Newly acquired Lucas Duda joined the Braves’ bench Thursday, losing some future at-bats while gaining a lot of ground in the standings with his move from Kansas City to Atlanta.
Duda, a first baseman, had 306 at-bats with the Royals this season, but the Braves obtained him primarily as a left-handed pinch-hitter capable of one significant plate appearance per game.
The tradeoff is that he went from a last-place team 33-1/2 games out of first place in the American League Central to a first-place team with a 3-1/2-game lead in the National League East.
“It’s nice to be here,” Duda said upon arriving at SunTrust Park. “I’ve been in a pennant race before, and I know the feeling. And I’m glad to be back in that situation and to help out any way I can.”
Duda, 32, is in his ninth major-league season, most of them with the Mets, who traded him to Tampa Bay in July 2017. He became a free agent after last season and signed a one-year, $3.5 million contract with the Royals.
He has hit more than 25 home runs in three seasons – 30 for the Mets in 2014, 27 for the Mets in 2015 and a combined 30 for the Mets and Rays last season. This season, he hit .242 with 13 home runs and 48 RBIs in 86 games for Kansas City.
The Braves look for Duda’s power to provide a needed threat off the bench.
“He’s definitely a guy that the other side is going to be aware of,” manager Brian Snitker said. “I think it’s a really good acquisition for us.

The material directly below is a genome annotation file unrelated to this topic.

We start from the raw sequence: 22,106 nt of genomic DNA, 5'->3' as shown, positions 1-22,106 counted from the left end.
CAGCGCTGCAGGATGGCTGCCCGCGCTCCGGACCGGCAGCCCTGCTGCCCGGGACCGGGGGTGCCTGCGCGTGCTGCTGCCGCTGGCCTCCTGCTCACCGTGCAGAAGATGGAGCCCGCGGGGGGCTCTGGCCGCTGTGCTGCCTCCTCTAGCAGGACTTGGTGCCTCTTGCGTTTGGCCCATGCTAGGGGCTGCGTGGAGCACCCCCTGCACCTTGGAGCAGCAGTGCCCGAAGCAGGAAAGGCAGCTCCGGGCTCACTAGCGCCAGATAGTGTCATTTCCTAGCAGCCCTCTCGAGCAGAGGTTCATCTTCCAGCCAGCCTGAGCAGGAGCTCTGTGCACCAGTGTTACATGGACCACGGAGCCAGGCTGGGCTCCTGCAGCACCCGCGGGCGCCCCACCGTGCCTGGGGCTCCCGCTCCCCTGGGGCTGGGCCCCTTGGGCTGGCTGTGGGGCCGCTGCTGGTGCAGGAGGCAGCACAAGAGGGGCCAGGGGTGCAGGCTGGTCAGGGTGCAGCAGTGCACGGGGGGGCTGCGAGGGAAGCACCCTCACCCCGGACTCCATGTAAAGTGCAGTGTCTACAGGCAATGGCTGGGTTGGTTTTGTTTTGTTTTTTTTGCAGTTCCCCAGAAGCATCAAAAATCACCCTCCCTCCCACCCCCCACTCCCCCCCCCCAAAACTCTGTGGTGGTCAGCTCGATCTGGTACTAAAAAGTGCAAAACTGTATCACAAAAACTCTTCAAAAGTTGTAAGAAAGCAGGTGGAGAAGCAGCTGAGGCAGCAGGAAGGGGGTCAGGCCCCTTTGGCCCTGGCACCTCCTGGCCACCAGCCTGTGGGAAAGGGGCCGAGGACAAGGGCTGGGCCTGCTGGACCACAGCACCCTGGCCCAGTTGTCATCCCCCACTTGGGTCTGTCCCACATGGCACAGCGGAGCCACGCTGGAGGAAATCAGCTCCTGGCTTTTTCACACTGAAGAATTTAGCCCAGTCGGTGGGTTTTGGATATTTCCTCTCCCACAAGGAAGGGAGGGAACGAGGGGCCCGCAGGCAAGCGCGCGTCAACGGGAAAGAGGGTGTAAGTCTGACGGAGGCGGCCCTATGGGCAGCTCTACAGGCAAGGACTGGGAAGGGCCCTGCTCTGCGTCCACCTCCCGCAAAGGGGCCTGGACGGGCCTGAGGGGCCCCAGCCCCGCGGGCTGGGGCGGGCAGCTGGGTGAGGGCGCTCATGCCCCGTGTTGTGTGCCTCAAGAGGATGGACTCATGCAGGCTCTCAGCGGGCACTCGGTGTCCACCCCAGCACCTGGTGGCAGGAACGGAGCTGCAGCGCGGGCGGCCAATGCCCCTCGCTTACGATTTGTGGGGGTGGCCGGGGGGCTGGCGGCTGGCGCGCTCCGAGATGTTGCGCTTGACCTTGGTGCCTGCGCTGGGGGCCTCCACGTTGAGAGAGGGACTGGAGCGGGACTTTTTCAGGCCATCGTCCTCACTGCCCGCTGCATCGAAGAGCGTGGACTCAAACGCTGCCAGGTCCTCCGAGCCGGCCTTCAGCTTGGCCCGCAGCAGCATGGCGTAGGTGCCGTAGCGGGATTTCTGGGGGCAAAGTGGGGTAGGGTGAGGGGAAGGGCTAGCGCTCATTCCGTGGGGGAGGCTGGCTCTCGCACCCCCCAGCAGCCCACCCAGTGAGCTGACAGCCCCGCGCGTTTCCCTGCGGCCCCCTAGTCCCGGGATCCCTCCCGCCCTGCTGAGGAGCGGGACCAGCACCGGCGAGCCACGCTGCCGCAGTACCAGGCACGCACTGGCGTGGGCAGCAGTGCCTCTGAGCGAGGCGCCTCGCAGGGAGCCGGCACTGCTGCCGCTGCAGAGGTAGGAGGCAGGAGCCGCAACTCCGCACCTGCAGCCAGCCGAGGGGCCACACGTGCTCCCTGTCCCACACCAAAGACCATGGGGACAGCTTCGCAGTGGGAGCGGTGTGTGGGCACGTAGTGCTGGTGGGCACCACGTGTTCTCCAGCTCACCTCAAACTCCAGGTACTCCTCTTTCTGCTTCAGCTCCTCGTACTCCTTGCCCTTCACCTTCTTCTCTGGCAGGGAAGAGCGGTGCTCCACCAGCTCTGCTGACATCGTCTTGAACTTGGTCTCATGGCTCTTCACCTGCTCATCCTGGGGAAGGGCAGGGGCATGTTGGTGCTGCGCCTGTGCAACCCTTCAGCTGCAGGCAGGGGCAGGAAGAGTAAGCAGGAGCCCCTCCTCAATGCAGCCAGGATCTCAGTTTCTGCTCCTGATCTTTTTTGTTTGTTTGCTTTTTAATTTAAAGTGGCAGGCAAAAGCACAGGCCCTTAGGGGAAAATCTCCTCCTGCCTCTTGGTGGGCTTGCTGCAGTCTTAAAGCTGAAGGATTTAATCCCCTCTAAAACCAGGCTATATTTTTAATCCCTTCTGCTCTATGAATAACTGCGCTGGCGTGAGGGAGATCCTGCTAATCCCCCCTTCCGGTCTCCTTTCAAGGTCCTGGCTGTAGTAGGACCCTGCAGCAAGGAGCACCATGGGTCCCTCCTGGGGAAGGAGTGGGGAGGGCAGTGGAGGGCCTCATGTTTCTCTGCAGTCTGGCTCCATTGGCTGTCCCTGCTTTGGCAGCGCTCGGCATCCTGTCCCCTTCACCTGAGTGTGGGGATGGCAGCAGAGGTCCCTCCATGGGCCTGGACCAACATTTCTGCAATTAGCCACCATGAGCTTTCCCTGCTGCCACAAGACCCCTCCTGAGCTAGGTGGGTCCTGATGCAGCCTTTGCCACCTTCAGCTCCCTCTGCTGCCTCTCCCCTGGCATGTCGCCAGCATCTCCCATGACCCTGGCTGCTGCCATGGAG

“We’re excited to get him. It’s another good piece to help us in our quest.”
Duda made his Braves debut in the sixth inning of Thursday’s game against the Cubs, pinch-hitting for pitcher Mike Foltynewicz. Duda immediately showed a glimpse of the power the Braves expect him to provide, but Cubs center fielder Albert Almora Jr. robbed him of an extra-base hit with a terrific sliding catch on the warning track in right-center.
With Kansas City wallowing in last place in their division, Duda wasn’t taken aback when Royals manager Ned Yost informed him he had been dealt for a player to be named later or cash considerations in a waiver transaction Wednesday.
“I knew there was a possibility,” Duda said. “I guess I wouldn’t say shocked. I would just say happily informed, I guess. So here I am, ready to play my role.”
Duda appeared in 14 postseason games in 2015, when his Mets lost to the Royals in the World Series. Three years later, he expresses no reservations about being a bench player for his new team.
“That’s my role – to come in and be a bat off the bench or spell a guy or whatever it is,” he said. “I’m excited and very fortunate to be in this position. ... Just hopefully fit in and help win some ballgames.”
He is familiar with the NL East from his years with the Mets, a potential advantage in the transition to the Braves.
“He ... probably has faced most of the (pitchers) he’s going to be facing,” Snitker said.
Duda hadn’t seen the Braves play in person this season until Thursday night, but he already had formed an impression of them.
“I’ve been watching from afar, and I think the group is pretty special,” he said. The Braves, he said, are “in contention, in my opinion, to go pretty far in the playoffs.”
Now he will try to help them get there.
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